Potential investors should resist getting caught up in the romance - Aston Martin is no Ferrari
Aston Martin may not be quite as assured as James Bond amid IPO plan
Tech IPOs generate lots excitement, but for sheer theatre it helps to have something tangible – like a car.
When Ferrari sold shares to the public in 2015, it parked half a dozen of its most recognisable vehicles outside the New York Stock Exchange. This seemed to do the trick. Before long, the company’s shares were valued as highly as those of Prada.
You can bet Aston Martin will attempt something similar when it goes public in London later this year: James Bond’s DB5, the Valkyrie supercar, perhaps an Aston Martin submarine – it should be quite a show.
The car maker is open about its valuation ambitions, too. Chief financial officer Mark Wilson said he has Ferrari's premium valuation very much in mind.
Potential investors should resist getting caught up in the romance. The company’s recent return to form has been impressive, but Aston Martin is no Ferrari – at least, not yet.
First-half earnings, published on Wednesday, were respectable. If revenue rises in line with projected unit sales, the company should, on an optimistic estimate, generate about £253.9 million (Dh1.2 billion) of earnings before interest, tax, depreciation and amortisation (ebitda) this year. Based on Ferrari's enterprise value, that should give Aston Martin a valuation of more than £5bn, including debt.
Is that appropriate? The company’s pitch to investors has some attractions. CEO Andy Palmer plans to more than double the number of cars he sells in the medium term and he thinks ebitda margins will widen to about 30 per cent, helped by a new 4x4 and high-priced special edition models.
Right now though, Aston Martin’s profit margins trail those of Ferrari – even with the benefit of some pretty helpful accounting. And not long ago Aston Martin was loss-making.
These are by no means the only blemish on the vehicle. It’s questionable whether even Ferrari deserves its luxury valuation: car making is a capital intensive business that faces costly technological and regulatory challenges. Competition in the luxury car segment is intensifying, including in the 4x4 segment. It’s possible the weak sales and losses reported by Volkswagen’s Bentley unit are a sign its Bentayga hasn’t been a knock-out success.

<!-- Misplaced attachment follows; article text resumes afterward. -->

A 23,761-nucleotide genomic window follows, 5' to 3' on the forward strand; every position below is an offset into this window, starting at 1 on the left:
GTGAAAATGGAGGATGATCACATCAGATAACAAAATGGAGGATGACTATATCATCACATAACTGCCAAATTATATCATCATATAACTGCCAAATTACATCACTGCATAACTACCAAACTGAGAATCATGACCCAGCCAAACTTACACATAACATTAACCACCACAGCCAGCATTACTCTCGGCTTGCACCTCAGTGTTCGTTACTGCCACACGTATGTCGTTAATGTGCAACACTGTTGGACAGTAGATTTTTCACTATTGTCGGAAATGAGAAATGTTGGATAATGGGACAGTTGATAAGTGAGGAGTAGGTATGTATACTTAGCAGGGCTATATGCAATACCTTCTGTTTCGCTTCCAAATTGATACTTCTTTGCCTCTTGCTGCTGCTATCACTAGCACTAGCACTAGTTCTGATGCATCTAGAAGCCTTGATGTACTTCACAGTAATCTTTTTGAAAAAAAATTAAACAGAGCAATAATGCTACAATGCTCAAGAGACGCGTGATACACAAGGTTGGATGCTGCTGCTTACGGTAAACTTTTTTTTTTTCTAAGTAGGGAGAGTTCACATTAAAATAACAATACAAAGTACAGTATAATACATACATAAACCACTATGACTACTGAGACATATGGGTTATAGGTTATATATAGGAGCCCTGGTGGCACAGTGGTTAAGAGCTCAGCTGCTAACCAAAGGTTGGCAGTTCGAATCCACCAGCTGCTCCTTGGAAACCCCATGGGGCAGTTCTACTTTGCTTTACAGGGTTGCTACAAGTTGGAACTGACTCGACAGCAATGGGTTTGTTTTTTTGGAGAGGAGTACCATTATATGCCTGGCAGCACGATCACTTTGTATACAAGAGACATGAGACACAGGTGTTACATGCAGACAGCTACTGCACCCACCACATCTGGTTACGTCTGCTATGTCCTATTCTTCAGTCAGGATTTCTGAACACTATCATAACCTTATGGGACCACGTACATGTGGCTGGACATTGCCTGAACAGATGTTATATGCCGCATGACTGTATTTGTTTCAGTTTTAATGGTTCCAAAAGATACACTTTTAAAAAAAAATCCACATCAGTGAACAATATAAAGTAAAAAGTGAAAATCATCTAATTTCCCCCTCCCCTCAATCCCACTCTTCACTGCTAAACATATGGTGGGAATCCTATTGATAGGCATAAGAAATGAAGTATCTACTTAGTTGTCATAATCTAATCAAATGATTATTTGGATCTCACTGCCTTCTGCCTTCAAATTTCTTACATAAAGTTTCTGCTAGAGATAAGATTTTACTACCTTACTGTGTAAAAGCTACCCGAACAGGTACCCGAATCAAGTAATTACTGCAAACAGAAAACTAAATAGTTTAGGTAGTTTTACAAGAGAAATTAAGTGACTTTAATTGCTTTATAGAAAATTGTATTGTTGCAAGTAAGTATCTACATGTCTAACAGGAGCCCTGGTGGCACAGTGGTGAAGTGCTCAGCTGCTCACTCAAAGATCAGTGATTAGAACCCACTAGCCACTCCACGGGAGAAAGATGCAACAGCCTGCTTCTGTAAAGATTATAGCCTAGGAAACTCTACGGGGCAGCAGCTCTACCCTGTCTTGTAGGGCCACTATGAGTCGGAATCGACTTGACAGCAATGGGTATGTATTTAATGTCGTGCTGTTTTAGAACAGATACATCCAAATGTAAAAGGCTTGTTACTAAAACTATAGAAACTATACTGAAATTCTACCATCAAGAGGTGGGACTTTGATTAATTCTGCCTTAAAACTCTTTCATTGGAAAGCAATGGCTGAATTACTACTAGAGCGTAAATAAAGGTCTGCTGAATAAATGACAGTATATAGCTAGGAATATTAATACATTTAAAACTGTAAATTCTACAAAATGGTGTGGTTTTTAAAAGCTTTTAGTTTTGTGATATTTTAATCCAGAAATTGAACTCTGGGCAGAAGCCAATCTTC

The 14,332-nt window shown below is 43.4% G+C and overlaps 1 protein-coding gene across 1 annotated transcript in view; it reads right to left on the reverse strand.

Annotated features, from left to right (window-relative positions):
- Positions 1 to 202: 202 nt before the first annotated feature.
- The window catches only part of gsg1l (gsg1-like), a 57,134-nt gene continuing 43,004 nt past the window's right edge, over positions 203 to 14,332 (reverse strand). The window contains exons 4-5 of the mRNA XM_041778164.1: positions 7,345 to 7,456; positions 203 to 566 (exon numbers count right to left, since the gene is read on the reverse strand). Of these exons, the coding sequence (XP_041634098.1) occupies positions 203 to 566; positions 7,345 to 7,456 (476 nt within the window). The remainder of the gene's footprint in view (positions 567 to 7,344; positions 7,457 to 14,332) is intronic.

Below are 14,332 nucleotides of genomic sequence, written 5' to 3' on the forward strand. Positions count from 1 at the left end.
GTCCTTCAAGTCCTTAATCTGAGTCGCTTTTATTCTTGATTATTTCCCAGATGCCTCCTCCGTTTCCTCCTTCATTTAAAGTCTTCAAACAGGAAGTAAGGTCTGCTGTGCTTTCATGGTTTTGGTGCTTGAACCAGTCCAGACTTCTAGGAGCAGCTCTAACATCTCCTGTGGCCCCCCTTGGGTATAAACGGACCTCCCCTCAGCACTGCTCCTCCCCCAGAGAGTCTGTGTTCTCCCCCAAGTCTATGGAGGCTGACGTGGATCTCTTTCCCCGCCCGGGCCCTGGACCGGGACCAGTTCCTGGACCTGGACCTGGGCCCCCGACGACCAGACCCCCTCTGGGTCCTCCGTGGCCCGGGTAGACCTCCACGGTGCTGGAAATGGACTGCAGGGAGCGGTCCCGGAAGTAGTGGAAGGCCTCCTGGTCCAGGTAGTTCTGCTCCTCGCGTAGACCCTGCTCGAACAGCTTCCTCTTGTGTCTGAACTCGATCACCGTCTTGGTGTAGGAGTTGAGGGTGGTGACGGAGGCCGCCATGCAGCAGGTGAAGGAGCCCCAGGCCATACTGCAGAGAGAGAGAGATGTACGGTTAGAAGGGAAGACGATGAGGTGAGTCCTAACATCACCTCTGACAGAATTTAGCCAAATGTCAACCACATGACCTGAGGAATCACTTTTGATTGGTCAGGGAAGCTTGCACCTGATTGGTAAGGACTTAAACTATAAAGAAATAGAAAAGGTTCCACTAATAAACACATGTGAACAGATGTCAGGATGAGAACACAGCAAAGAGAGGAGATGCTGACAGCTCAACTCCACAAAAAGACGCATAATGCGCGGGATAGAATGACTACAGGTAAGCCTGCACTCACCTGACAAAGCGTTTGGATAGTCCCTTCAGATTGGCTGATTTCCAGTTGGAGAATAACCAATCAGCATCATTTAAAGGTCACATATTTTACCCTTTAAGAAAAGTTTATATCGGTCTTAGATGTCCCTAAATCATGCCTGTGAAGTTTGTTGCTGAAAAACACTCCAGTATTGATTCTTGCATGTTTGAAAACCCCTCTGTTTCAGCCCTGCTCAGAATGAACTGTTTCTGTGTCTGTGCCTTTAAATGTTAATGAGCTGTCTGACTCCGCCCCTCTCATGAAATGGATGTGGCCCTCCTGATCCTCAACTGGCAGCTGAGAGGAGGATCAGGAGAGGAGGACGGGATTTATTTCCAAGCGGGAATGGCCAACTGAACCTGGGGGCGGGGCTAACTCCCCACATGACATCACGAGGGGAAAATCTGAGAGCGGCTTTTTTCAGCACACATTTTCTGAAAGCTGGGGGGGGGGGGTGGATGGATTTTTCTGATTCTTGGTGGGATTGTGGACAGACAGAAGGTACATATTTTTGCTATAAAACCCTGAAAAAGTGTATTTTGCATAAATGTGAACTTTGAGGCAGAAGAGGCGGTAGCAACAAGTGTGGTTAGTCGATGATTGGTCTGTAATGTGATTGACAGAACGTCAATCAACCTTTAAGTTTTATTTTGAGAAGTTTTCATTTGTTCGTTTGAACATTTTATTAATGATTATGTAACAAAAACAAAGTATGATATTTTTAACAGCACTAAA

With Brexit approaching, Aston Martin is also vulnerable to a decline in the pound or rise in trade frictions – it relies on Germany’s Daimler for supplies of engines and electronics. It also depends on the UK for about 30 per cent of sales. By contrast, the brand remains rather under-represented in Asia.
Its balance sheet isn’t the strongest, either. Most large car makers have a net cash position; Aston Martin had £570m of long-term debt and £170m of cash at the end of December (the most recent period for which figures are available). The IPO isn't going to change that much: the money raised in the offering will go to the company's Kuwaiti and private equity owners.
Aston Martin has had to come up with some clever ways to cope with these disadvantages. The 25 replica James Bond movie Goldfinger DB5s it is planning to build aren’t just a brand-building exercise, they are a cash cow too, as customers will put down a big deposit for the £2.75m vehicle well ahead of delivery. For that, you get revolving number plates.
The original DB5 that was used in the later Bond movie GoldenEye was sold for £2m this year at Bonham's Goodwood Festival Of Speed.
Aston Martin hopes its IPO will help the once serially loss-making car maker complete its rapid transformation.
But as the consummately polite Bond would surely agree, a little modesty would go a long way.